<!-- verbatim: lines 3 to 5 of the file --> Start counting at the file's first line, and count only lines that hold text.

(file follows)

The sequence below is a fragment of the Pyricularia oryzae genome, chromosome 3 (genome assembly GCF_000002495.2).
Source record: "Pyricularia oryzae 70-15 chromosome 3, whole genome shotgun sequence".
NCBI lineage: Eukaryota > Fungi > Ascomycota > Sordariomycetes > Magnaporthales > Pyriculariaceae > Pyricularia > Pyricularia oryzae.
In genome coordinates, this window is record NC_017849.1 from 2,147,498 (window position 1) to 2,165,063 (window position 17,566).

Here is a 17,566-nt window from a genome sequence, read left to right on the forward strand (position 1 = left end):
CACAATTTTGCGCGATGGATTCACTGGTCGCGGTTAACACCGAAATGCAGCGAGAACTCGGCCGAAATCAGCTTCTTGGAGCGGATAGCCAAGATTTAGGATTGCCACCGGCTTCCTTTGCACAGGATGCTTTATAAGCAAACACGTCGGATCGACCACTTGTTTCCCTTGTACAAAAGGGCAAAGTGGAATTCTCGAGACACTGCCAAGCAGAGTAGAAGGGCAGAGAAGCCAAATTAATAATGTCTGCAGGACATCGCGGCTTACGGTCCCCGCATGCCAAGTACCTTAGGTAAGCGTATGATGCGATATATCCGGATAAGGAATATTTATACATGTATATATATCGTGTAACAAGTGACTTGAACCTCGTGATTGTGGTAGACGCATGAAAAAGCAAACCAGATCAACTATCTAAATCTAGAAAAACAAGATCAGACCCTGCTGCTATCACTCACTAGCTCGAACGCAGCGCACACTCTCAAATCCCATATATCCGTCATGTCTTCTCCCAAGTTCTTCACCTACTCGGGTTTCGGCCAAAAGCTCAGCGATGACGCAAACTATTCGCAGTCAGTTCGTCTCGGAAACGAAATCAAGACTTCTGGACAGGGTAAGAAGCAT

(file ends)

NCBI lineage: Eukaryota > Fungi > Ascomycota > Sordariomycetes > Magnaporthales > Pyriculariaceae > Pyricularia > Pyricularia oryzae.
In genome coordinates, this window is record NC_017849.1 from 2,147,498 (window position 1) to 2,165,063 (window position 17,566).

Here is a 17,566-nt window from a genome sequence, read left to right on the forward strand (position 1 = left end):